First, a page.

Homegrown Philly Cheesesteak with Farm Stand Sweet & Hot Peppers

I developed this recipe for Philly Homegrown’s Cheesesteak Give-away tomorrow, August 25th at the Mayor’s LOVE Park Farmers’ Market beginning at 11 AM.

What could be more homegrown in Philadelphia than a Philly Cheesesteak? What about a Philly cheesesteak in which all the ingredients come from farms within 100 miles of the City of Brotherly Love on an Italian roll from Sarcone’s? Best yet, with this recipe you can enjoy your Homegrown Cheesesteak…at home.

The Philly Homegrown Cheesesteak Give-away is part of Philly Homegrown, a consumer education and tourism marketing program launched this summer to introduce the people, places and flavors of the area’s foodshed—from Amish Country to the Atlantic Ocean and from the region’s rivers to the rich farmlands in Pennsylvania, New Jersey, Delaware and Maryland. I’ll be there with my Frog Commissary crew. We will give-away 1000 mini-Homegrown Cheesesteaks.

To learn more about Philly Homegrown and the event, go to food.visitphilly.com

Philly Homegrown Cheesesteaks will also be available at Ben’s Bistro at The Franklin Institute from Thursday, August 26th through Sunday, August 29th. Ben’s Bistro is open to the public without admission.

Philly Homegrown Cheesesteak with Farm Stand Sweet & Hot Peppers

Do ahead Onions and peppers may be cooked up to two days ahead. Reheat before serving. Bread should be bought the day you are using it.

8 ounces assorted farm stand sweet and hot peppers, stems and seeds removed
2 cups large dice sweet Pennsylvania onion
6 ounces mild, semi-soft cheese such as Pennsylvania Colby, grated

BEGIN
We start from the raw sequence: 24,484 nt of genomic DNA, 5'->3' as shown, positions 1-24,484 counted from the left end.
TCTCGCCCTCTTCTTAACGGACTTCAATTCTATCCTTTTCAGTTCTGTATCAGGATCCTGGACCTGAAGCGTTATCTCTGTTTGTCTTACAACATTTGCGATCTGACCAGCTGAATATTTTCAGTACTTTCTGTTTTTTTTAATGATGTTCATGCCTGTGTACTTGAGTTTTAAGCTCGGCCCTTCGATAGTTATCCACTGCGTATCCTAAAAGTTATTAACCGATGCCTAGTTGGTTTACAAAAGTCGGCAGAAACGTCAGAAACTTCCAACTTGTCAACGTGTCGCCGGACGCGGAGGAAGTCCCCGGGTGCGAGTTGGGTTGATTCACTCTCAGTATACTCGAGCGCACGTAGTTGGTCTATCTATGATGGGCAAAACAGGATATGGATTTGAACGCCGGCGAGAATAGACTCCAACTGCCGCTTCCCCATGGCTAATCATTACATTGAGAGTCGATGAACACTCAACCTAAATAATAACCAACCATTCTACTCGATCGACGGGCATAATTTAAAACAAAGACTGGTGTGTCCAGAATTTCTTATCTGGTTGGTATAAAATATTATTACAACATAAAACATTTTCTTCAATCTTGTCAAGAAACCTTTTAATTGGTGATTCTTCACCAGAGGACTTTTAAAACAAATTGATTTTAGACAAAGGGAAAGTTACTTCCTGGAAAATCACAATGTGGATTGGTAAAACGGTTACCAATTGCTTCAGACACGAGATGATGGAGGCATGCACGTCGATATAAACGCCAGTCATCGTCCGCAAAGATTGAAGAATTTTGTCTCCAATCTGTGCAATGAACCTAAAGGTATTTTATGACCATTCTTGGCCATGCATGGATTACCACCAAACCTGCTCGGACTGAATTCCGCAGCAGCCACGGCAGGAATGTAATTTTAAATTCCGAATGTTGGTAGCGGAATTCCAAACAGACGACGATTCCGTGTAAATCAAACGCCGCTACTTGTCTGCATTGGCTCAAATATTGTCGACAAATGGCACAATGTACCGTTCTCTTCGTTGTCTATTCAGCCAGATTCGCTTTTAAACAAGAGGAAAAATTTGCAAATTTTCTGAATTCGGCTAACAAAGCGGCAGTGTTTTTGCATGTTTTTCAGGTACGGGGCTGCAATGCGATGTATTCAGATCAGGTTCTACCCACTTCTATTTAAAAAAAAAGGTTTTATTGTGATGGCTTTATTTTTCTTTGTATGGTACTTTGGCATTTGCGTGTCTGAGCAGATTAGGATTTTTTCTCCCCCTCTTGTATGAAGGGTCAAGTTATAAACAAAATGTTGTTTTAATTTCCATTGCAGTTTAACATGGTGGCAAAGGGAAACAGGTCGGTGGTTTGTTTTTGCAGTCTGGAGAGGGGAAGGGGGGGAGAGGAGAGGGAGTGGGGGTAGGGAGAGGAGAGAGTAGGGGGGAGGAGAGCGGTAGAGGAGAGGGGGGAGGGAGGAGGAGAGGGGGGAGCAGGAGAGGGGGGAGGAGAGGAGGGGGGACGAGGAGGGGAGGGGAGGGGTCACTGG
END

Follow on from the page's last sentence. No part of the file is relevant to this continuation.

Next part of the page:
1 1/2 pounds grass-fed Pennsylvania rib eye steak* or chip steak
1 Sarcone’s large Italian bread loaf or similar 22-24″ loaf, ends trimmed and cut into 1/3′s or 1/4′s**
3 ounces oil
4 ounces water
3/4 teaspoon salt
1/8 teaspoon pepper
* If using rib eye steak, place in freezer for 2-3 hours until partially frozen. With sharp knife, shave thin slices.
** You may substitute 4 standard 6-inch steak rolls

1. Split each piece of bread in half lengthwise, but keep two halves connected. Pull out a little of spongy part of bread creating a cavity.
2. Cut peppers into long, thin strips.
3. In a large saute pan, heat 1 tablespoon oil over low-moderate heat. Add peppers. Saute until peppers start to soften. Add 2 ounces water and steam peppers until water evaporates. Repeat with 2 ounces additional water. You want to fully soften peppers without browning them. This will take about 15 minutes. Remove from heat and set aside.
4. In same pan, add 1 tablespoon olive oil and heat over moderate heat. Add onions and cook until translucent without browning. Remove from heat and set aside.
5. In same pan, add 1 tablespoon oil and heat. Add beef. Using a flat spatula, toss and chop apart beef as it cooks. When beef is fully cooked, add onions, salt and pepper and mix into beef. Add cheese on top of beef and melt. Place open rolls on top to lightly heat and refresh. Using tongs or slotted spoon, scrape meat onto rolls taking care to leave behind any liquid in pan.
6. Top with peppers and serve hot.

Serves 4